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DSL provider pulls ahead of competition

Covad, one of three major providers of digital subscriber line services, appears to have the early lead in a high-stakes race.

When President Clinton wanted to highlight the role of high-speed Internet access in America during his State of the Union address last night, Covad Communications chief executive Bob Knowling was there in person.

Seated next to First Lady Hillary Clinton, Knowling's presence was a symbolic showing of the company's rise to power--in political circles, on Wall Street and among its competitors.

Knowling was invited by the Clintons for his role as an Information Technology Association of America (ITAA) committee chairman, where he has worked to improve access to technology for minority groups and diversity within the Silicon Valley workplace.

One of three major providers of digital subscriber line (DSL) services, Covad is racing against Rhythms NetConnections and Northpoint Communications to install high-speed data connections in most of the nation's largest cities. Covad and the others primarily serve business customers, but will begin marketing to residential consumers later this year.

Although the rivals all went public within a few months of each other early last year, Covad appears to have the early lead in a high-stakes race.

The company installed more DSL lines last quarter than Northpoint and Rhythms combined, according to the most recent quarterly financial results.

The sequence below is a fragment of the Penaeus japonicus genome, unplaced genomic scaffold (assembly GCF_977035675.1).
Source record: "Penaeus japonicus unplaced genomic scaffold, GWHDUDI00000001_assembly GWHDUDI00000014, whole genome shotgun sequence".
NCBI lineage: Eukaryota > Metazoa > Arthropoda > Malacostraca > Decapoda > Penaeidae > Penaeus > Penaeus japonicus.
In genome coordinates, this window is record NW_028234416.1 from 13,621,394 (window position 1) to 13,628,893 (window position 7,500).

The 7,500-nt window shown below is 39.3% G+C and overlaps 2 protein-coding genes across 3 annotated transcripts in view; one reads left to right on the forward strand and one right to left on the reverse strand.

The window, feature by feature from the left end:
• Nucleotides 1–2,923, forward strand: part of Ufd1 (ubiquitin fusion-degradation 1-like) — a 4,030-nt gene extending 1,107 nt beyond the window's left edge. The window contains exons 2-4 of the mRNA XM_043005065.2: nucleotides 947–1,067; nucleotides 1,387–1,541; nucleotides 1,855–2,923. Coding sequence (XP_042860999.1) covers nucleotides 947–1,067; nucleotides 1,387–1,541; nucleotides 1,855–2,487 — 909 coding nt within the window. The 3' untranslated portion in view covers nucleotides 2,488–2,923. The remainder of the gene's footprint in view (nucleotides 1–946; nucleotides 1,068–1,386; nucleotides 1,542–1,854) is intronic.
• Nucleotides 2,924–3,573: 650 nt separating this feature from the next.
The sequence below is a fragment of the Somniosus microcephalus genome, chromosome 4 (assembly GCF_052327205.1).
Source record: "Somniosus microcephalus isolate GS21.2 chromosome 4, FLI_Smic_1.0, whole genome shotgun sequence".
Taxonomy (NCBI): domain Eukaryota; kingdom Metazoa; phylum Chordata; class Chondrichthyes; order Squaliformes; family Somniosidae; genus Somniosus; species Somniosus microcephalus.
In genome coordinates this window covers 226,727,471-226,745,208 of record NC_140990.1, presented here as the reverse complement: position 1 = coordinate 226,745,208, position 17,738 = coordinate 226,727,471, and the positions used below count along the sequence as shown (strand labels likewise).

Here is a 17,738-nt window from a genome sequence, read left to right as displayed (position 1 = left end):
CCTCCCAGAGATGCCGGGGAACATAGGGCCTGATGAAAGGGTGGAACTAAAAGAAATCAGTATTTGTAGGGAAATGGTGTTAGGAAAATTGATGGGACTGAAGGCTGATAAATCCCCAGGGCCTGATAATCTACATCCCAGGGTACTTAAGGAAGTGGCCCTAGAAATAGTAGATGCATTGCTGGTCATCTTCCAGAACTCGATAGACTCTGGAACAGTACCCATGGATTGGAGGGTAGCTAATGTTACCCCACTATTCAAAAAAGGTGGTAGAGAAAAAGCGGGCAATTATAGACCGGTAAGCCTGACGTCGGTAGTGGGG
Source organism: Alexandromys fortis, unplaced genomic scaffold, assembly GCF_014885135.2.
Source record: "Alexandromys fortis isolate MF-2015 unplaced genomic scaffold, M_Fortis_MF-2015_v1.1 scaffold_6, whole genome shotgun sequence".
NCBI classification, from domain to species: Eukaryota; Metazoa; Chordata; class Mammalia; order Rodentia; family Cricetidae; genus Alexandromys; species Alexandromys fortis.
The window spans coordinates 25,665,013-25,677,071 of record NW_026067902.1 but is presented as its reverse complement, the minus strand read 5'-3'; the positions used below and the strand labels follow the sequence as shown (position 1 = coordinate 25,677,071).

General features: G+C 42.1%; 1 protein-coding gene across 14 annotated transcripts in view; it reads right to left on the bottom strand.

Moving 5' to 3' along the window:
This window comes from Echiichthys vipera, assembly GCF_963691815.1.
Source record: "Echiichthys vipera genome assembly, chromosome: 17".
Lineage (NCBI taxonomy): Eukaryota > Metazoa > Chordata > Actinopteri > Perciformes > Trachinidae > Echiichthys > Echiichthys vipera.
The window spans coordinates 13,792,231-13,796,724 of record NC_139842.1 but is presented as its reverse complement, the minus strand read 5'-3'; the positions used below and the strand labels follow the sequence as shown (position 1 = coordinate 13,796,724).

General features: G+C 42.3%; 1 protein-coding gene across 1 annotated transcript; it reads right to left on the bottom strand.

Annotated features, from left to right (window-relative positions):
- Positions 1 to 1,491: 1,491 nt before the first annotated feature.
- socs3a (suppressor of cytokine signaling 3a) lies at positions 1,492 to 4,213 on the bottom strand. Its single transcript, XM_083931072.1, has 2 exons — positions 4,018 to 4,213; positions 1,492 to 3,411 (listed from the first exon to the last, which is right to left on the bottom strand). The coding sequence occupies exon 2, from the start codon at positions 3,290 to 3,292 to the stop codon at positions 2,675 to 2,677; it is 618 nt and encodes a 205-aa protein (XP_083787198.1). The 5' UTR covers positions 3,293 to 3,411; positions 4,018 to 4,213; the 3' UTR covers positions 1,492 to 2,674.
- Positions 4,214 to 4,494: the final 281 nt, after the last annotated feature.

During the fourth quarter, Covad installed 26,000 lines, bringing its total to 57,000 lines. Northpoint ended 1999 with 23,500 lines. Rhythms claims 12,500 in total.

At the same time, stock in Covad has continued to climb, trading in the mid-$70s per share recently, while Northpoint and Rhythms shares have slipped from their highs and currently trade in the low $30s.

Covad's climb chart

Despite Covad's early success, its long-term prospects are not assured--primarily because the market is in its infancy. As the market matures, Covad will face even more intense competition, particularly as it enters the consumer market. A few of the sleeping broadband giants: well-funded local phone companies, cable operators such as AT&T and its Excite@Home service, and even the wireless and satellite alternatives that are on the horizon.

DSL providers lease copper phone wires from the local phone giants. After installing new equipment, Covad and others sell access to the high-speed lines via Internet service providers. Rhythms also sells its DSL service directly, but the process can be cumbersome.

Covad executives say their management team, solid execution and commitment to a series of behind-the-scenes electronic ordering and processing systems have contributed to their initial successes.

"After years in the communications industry, you really don't pay attention to the markets. You focus on the fundamentals, you stick to your business plans, and the market will take care of the rest," Knowling said.

Analysts also point to another Covad strength: It has been the most successful at installing electronic systems that allow it to process orders more quickly than the others and with as little interaction with the local phone bureaucracies as possible. Installing DSL has been a notoriously complicated and messy process.

"They talk computer to computer and they sort out a lot of problems electronically," said Mark Langner, a financial analyst at J.P. Morgan Securities.